Mrs. Sloan

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Status: Finished  |  Genre: Non-Fiction  |  House: Booksie Classic

We are all racist, its been that way for ions. The animal kingdom is, as well. Ignoring it fom within, while blaming others, just makes you more racist than what you perceive around you.

My grand parents were red necks from Arkansas, go Razor Backs!
Never heard much about their past, until I had become a young man. Prejudiced, not in the way most people understand. Never did I ever hear, any derogatory words against nationalities.  Though, Grandpa would not have words spoken about the Japanese. He never said words about why around me. Just it was a known, and never questioned by family.

Grandpa survived Pearl Harbor and set foot upon the carnage of Iwo Jima.  So you can say he had his right to keep his feelings set against the Japanese.  Which puts ones views about what is prejudice and not, in perspective, especially when both sides of the issue are not immune from being touched by prejudice. Even political views that made prejudice, as much as a religion that goes between whites, as well as blacks.

Way back, about the age of 3, I remember Mrs Sloan always popping in for noon coffee.  My grandpa worked for Mr Sloan and I vaguely remember seeing the man a time or two.  Mostly it was Mrs Sloan and my time with her.  I never asked about her, I being so young, I thought of her as an aunt. Sharing my candy with her when watched her boy play in Little League.

I remember grandma explaining about grandpa having to quit his job.  Working for commission and all,  he told Mr. Sloan straight up, your competition is under cutting you, with their products, which is becoming a hard sell. I took it as respect to the man and honourable in telling the truth.  Until grandpa died, his buyers said that they regretted forcing him to change companies, else they would have returned for the better product. He was liked too much to leave him out to dry.

Maybe if he had known better, he may not have needed to move on from working with Mr. Sloan.  It was the time, and times were tough. The very beginings of corporate farming.

Mrs. Sloan would pop in like clock work, reading coffee grounds and telling stories.  As I became older I never questioned how grandma and her came to be friends, as I still thought at the time she was family.

One day out of the blue, Mrs. Sloan started up a discussion.  As prejudiced it may sound, it was partial to the times.  Especially watching Sally Struthers Amer-asian fund infomercials.  It's bad, when Vietnamese won't take care of half breeds.  That was her take, and grandma's too.  Mrs. Sloan, again went on about blacks and whites.  Her view was we can get along as black and white, but until all prejudice is resolved, racial mix upbringing is too complex and makes some odd looking kids.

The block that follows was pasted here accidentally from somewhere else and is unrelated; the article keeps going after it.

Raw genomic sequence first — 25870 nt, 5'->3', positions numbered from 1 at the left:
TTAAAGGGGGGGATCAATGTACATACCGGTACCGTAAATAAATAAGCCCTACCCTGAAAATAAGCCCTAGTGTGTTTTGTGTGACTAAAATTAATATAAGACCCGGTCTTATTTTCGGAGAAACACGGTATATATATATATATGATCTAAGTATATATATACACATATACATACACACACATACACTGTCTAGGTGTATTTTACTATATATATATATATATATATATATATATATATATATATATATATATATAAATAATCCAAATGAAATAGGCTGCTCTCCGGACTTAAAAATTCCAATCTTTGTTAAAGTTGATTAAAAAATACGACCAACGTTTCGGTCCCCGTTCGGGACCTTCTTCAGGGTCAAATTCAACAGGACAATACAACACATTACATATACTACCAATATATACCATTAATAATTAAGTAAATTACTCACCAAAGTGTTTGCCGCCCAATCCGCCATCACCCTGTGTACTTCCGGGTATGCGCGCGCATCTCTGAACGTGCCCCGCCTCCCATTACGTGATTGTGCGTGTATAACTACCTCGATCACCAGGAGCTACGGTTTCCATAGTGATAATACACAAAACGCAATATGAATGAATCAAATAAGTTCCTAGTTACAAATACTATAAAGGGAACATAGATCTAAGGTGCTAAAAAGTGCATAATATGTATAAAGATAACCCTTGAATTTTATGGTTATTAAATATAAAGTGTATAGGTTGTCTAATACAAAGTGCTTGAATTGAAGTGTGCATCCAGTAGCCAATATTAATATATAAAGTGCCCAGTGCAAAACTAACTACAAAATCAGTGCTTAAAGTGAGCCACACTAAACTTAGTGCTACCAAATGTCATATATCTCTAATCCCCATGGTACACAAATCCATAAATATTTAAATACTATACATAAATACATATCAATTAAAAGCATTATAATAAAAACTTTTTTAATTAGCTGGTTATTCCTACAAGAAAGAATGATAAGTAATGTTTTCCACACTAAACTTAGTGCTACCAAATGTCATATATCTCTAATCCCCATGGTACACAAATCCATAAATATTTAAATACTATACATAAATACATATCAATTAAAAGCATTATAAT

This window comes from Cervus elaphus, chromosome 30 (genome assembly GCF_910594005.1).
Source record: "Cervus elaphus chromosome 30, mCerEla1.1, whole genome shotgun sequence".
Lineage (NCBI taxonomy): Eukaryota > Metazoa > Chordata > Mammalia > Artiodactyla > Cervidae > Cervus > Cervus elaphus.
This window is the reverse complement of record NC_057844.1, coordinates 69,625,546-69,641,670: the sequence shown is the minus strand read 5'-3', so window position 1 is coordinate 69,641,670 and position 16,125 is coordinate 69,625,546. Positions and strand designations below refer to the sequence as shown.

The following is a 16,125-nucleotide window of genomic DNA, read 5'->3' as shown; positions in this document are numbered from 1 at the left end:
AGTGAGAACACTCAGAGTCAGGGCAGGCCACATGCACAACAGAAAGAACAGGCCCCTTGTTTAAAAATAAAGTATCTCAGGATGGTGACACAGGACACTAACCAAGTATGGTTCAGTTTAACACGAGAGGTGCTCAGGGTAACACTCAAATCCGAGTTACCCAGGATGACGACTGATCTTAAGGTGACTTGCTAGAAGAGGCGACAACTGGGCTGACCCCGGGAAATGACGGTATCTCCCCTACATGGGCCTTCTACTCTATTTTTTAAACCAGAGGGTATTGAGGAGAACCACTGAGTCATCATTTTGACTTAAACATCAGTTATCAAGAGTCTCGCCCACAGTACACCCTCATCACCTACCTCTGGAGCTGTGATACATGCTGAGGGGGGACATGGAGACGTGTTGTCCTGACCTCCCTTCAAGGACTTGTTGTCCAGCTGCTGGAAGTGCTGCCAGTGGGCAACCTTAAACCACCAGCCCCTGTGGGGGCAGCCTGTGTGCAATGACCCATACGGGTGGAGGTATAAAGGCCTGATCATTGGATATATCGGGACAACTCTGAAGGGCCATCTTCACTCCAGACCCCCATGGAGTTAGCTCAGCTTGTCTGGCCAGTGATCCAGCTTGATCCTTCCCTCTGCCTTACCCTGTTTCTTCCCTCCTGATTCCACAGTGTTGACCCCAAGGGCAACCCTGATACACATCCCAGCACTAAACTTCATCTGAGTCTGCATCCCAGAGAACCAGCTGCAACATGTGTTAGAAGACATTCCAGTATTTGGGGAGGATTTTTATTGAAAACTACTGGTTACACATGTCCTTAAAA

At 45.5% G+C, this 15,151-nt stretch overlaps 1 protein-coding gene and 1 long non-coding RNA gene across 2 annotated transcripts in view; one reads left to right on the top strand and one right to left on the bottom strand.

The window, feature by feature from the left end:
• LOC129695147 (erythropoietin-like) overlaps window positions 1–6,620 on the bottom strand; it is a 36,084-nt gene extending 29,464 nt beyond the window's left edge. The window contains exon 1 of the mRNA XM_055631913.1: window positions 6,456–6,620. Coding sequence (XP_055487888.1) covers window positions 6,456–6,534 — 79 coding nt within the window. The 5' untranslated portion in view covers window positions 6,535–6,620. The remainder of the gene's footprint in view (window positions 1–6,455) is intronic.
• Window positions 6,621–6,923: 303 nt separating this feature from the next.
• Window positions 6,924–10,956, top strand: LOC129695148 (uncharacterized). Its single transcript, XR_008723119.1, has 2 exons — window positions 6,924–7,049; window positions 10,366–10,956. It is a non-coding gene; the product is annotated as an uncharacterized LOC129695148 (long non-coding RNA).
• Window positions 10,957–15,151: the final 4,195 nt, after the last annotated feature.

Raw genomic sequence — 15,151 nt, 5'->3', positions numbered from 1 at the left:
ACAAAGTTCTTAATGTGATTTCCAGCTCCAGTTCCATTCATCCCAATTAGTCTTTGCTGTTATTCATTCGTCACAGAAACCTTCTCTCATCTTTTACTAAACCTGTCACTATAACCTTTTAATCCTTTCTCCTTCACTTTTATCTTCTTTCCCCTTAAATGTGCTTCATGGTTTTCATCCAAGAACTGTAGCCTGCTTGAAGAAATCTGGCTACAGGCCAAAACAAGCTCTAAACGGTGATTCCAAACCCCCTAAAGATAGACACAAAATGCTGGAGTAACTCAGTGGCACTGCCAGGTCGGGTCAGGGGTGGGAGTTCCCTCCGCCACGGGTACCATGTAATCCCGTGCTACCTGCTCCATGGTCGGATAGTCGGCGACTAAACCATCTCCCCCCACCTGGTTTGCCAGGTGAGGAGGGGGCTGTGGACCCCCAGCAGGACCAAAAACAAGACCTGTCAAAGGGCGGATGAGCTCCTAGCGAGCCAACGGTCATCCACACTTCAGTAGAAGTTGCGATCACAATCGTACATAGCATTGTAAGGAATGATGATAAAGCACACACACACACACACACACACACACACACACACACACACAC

The topic did not last long, as both had their own shared opinions.  Basically, their fear of a child being bastardized not knowing if it is white or black. As some blacks may say your too white to be black, at different angles, both visually and in upbringing.

To me it was a common sense approach to protect the children, apart from selfishness and "we can all get along views". After all the 60's riots were not too distant.  As them Amer-asian commercials were not scary enough.  Not by the looks of the children, but how they were segregated and demonized by their own nationality. It was enough to understand grandma and Mrs. Sloan's common views.

None the less Mr. and Mrs. Sloan were black, and from candid talk, both seemed equal, until the day grandma came back from a trip to Arkansas.  She said, "You know, them blacks still show respect... by walking on the other side of the street."  The first and last time I ever heard such a racial comment from my grandma.  If it were not for Mrs. Sloan, I don't know how I would have taken the shock. Being a bit of a contradiction from what a grew up knowing.  No matter how much you out grow it, you may find that it goes both ways, in the end.

As scientists agree, it a natural part of us.  Its how much one cannot control, or is unwilling to accept any differences.

Submitted: June 14, 2021

© Copyright 2021 Sluggy. All rights reserved.

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